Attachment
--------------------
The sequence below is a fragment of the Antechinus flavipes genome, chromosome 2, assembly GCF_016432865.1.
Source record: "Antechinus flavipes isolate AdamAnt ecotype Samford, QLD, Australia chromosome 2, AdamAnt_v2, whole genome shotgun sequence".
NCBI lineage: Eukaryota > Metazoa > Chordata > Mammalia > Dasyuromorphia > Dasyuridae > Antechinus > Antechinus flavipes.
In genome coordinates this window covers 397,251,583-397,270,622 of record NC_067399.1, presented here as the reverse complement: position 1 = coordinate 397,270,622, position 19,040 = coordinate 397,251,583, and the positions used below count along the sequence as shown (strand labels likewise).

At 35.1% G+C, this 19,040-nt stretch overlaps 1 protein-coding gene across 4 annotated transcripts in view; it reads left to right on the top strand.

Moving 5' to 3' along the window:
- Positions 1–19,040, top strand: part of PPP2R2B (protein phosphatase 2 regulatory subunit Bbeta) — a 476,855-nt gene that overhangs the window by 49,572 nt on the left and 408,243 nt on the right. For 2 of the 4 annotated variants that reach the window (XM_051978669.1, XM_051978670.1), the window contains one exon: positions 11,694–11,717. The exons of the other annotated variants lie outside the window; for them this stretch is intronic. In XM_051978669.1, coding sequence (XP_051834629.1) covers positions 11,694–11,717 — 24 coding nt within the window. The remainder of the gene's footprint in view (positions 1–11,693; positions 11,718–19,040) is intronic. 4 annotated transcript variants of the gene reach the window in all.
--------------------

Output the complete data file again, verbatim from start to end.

The sequence below is a fragment of the Antechinus flavipes genome, chromosome 2, assembly GCF_016432865.1.
Source record: "Antechinus flavipes isolate AdamAnt ecotype Samford, QLD, Australia chromosome 2, AdamAnt_v2, whole genome shotgun sequence".
NCBI lineage: Eukaryota > Metazoa > Chordata > Mammalia > Dasyuromorphia > Dasyuridae > Antechinus > Antechinus flavipes.
In genome coordinates this window covers 397,251,583-397,270,622 of record NC_067399.1, presented here as the reverse complement: position 1 = coordinate 397,270,622, position 19,040 = coordinate 397,251,583, and the positions used below count along the sequence as shown (strand labels likewise).

At 35.1% G+C, this 19,040-nt stretch overlaps 1 protein-coding gene across 4 annotated transcripts in view; it reads left to right on the top strand.

Moving 5' to 3' along the window:
- Positions 1–19,040, top strand: part of PPP2R2B (protein phosphatase 2 regulatory subunit Bbeta) — a 476,855-nt gene that overhangs the window by 49,572 nt on the left and 408,243 nt on the right. For 2 of the 4 annotated variants that reach the window (XM_051978669.1, XM_051978670.1), the window contains one exon: positions 11,694–11,717. The exons of the other annotated variants lie outside the window; for them this stretch is intronic. In XM_051978669.1, coding sequence (XP_051834629.1) covers positions 11,694–11,717 — 24 coding nt within the window. The remainder of the gene's footprint in view (positions 1–11,693; positions 11,718–19,040) is intronic. 4 annotated transcript variants of the gene reach the window in all.